Excellent. A refreshing read. Eric Sloane is amazing. He has taken a diary from a 15 year old farm boy from the year 1805. Sloane supplements the short diary entries with "how to" descriptions and he has made that small farm come to life. Sloane is very knowledgable about early farm life, customs, and has a detailed knowledge of how tools and machinery works. Also, he is an excellent artist. The book is full of illustrations. I was truly transported to another era. Reading the book was relaxing....more
Debbie Phillips
Aug 23, 2014 Debbie Phillips rated it 4 of 5 stars  ·  review of another edition
Recommends it for: Middle school age kids up to adults
A very good book, very interesting.

Eric Sloane, the author, found a diary and used that to create this wonderful book. His sketches are superb and really add to the diary. He describes some things that would otherwise be unintelligible. Things just aren't done the same way today, and I think that is a shame. Work is not done with the same quality today, the workmanship is inferior in most items and in the building of homes today.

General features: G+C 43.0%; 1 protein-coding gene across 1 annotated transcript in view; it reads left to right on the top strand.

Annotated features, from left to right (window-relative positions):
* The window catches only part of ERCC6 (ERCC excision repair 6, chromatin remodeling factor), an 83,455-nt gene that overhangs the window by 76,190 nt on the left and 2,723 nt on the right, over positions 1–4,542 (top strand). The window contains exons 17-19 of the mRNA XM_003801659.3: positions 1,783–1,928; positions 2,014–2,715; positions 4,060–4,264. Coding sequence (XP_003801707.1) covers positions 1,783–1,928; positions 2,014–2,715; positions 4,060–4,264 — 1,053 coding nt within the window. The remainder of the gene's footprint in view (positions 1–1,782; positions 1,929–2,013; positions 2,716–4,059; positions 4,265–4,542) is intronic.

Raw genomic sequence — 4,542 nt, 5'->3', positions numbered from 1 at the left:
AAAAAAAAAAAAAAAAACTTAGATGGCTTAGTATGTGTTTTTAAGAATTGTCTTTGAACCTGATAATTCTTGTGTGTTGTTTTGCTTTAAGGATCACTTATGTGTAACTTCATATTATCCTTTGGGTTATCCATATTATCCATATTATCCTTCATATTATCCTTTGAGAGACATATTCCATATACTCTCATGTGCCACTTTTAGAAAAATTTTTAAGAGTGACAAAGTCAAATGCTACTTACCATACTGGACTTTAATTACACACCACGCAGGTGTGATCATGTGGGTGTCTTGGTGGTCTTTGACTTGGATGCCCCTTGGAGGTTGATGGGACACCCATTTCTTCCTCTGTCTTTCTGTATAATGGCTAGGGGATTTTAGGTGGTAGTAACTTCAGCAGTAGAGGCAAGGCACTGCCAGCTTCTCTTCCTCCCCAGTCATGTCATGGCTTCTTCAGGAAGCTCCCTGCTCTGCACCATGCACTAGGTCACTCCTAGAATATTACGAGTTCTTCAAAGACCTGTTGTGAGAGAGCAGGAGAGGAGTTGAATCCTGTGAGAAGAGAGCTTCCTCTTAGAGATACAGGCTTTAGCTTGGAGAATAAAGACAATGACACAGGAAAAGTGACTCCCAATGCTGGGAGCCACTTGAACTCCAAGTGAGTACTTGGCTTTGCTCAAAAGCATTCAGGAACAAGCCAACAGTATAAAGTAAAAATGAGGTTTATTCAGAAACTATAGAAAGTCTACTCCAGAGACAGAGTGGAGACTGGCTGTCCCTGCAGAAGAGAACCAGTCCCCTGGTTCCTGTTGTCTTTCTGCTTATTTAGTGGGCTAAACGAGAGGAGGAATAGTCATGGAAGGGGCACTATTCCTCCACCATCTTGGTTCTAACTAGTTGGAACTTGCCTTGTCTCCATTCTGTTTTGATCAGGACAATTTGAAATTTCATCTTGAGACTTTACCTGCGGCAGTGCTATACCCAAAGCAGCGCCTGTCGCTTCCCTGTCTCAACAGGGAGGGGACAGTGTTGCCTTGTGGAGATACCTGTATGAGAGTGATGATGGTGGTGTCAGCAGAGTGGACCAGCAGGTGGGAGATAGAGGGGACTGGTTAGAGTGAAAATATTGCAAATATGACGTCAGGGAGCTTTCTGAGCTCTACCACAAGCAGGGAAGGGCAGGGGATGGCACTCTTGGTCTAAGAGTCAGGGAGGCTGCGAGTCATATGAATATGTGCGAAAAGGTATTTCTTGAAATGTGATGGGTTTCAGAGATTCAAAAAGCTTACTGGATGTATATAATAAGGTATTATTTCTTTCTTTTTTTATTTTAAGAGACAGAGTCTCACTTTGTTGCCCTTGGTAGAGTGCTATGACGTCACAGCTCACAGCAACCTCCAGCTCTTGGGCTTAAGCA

It was a wonderful book, especially great for boys and young men....more
This book based on an old diary of a young boy from the early 1800s. The author includes actual excerpts from the boy's diary, along with his own ideas and explanations of the boy's daily life. At the beginning of the book, the boy and his family had just moved to a new homestead, and throughout the course of the book, we learn how they build their house, make furniture, construct a mill, and farm their land. It is accompanited by really nice illustations that help explain how it is all done and...more
Did you read "My side of the Mountain" by Jean Craighead George when you were in elementary school? I did, and I loved it. That book is about a young boy who goes to live in the Catskills on his in own the wild. He builds a shelter in a tree, hunts and fishes, captures and trains a Peregrine Falcon, and generally is a boy-scout-bad-ass. The story contains wonderful details on how he creates his life in the woods, and to a boy who would eventually grow up to be an engineer, this was heaven. The "...more